Tag Archives: greenbirorant

adobecc

What did Europe do to annoy Adobe? (And how can we fix it?)

Good news everyone! Adobe just made Creative Cloud the official replacement for Creative Suite, with all their new developments now exclusively going into their rental apps which, to be fair, are quite affordable compared with buying outright (at commercial rates, at least). And while I’m still trying to work out if I’m in any way whelmed by the new features (we’re mostly talking workflow tweaks and fixes for retina displays, as far as I can tell so far), at least the price is staying the same.

But about that price… It’s $49.99 (=£32.17 at today’s exchange rates) per month for the complete package in the US (best rate, assuming an annual commitment). In the UK, at £46.88 a month, that’s a 46% premium. Why?

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Help! I like and loathe this record at the same time and I am confused

I don’t LOVE the Cher Lloyd debut single, but I do like it and it is stuck in my head. At least the chorus is, the verse is mostly forgettable and the song as a whole is so annoying that I want to shout at myself every time my brain wants to hum the chorus again, which it does a lot. It’s a recipe for madness.

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Cambridge – I love you, but get stuffed

Clare

I just received some glossy cards from my old university college (Clare) asking for help to fund student bursaries for people who can’t afford £9,000 a year tuition fees. While this sounds very laudable, almost like a charitable response to natural disaster, the university can’t actually raise the fees to this level unless (a) it chooses to and (b) it succeeds in raising more money to help students who can’t afford the fees. So this request to help students in dire need is, in effect, the university’s permission slip for causing that need to come about.

Grrrrrrrr.

I respect Cambridge as a clever institution, but this is just mean and – I hope – self-defeating.

Here is the reply I sent to the development office. I’d welcome your comments and if you feel like copying any of it, please feel absolutely free to do so.

—-

Dear Sir or Madam,

Thank you for your recent brochure on the Student Bursary scheme. I’m sorry that I rarely reply to such requests for funding, but on this occasion it feels too important to avoid.

The concern expressed for students facing tuition fees of £9,000 a year is gratifying – this is clearly a major and, in this country, an unprecedented burden which will prove offputting to many talented people. I greatly enjoyed my time at Clare and, while I came from an extremely cash-poor background, it was not only a privilege to be at the University, but also a character defining experience which has proven useful for life. I will always be inspired by the remarkable ingenuity of my fellow students and the system in general.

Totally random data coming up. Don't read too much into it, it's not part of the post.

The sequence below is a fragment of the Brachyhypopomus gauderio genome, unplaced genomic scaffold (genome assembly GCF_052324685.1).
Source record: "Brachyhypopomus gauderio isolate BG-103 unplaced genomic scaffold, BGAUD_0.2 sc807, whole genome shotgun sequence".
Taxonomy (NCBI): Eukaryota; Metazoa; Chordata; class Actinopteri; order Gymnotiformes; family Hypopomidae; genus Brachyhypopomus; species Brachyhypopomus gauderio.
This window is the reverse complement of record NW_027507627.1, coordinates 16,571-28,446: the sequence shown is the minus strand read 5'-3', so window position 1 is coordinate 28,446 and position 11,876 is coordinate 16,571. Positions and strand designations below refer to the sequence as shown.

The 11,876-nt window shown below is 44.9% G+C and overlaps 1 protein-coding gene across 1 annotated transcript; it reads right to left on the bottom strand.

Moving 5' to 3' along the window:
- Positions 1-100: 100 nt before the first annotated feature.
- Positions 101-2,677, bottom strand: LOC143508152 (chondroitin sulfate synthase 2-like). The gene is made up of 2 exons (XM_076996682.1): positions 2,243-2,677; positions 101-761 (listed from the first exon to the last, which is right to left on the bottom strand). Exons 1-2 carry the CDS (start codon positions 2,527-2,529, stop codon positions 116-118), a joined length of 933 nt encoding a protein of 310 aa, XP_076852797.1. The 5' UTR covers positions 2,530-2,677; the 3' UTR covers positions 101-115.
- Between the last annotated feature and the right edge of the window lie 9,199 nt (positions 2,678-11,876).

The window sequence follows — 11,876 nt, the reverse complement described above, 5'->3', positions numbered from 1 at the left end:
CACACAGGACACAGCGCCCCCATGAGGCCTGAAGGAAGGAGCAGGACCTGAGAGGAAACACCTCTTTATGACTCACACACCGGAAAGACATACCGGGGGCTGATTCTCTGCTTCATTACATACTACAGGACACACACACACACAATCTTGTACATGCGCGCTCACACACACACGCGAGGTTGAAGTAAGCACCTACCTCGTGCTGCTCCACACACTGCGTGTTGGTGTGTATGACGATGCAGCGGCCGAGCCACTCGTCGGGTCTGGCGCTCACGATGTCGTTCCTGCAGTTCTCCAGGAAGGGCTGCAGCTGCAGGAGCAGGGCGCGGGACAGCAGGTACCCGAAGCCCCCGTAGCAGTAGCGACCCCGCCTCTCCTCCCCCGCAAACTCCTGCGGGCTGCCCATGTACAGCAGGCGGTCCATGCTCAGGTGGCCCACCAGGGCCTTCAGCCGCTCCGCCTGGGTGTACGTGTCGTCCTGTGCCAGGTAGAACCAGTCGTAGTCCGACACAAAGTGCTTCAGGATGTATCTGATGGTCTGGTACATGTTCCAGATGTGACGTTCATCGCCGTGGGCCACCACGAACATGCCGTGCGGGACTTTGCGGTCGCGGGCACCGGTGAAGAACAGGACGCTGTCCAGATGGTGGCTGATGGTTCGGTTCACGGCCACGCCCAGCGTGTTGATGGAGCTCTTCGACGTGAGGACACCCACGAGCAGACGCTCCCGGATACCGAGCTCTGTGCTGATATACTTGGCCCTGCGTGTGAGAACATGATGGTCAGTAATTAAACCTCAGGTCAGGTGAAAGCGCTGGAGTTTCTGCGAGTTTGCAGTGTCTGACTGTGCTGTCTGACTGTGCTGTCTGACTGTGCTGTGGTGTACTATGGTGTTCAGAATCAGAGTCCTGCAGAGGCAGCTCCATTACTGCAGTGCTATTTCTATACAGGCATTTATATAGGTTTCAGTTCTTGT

It is, therefore, somewhat surprising that you seem to have missed an obvious solution to this problem. If student welfare is really your “number one priority”, don’t raise the fees to £9,000 a year.

I note that the government will not, in fact, let you do this unless the University provides compelling evidence that you are doing more to make places accessible to poorer students. This scheme seems to be a step in that direction. Therefore, while contributing towards the fund will help the University to charge more for tuition, this seems counter-productive for anyone whose primary concern is student welfare.

On that basis, I won’t be contributing. Furthermore, I’d like to suggest that you can cut your costs further by not sending me any more brochures asking for money. Much as I will miss the pictures of trees and libraries, this small sacrifice seems the least I can do to help.

While I totally sympathise with students who cannot afford to pay the new fees, it seems to me that the cleverest among them will work out that they simply don’t have to – they can go elsewhere. I’m hoping the best will. After all, what kind of character building is going to happen among people who feel it’s right to demand £3,000 extra a year from each undergradute – because this is now possible – but call that inevitable while seeking charitable aid to help bring it about? This isn’t ingenuity to promote innovation, it’s disingenuity to defend an institution.

Yours faithfully,
Bern Leckie

Tax. It doesn’t have to be taxing. But, it turns out, it is.

Just finished what seems like a trip through the looking glass (with accompanying bruises) to get my first proper tax return sorted and paid up. Who designed this system?!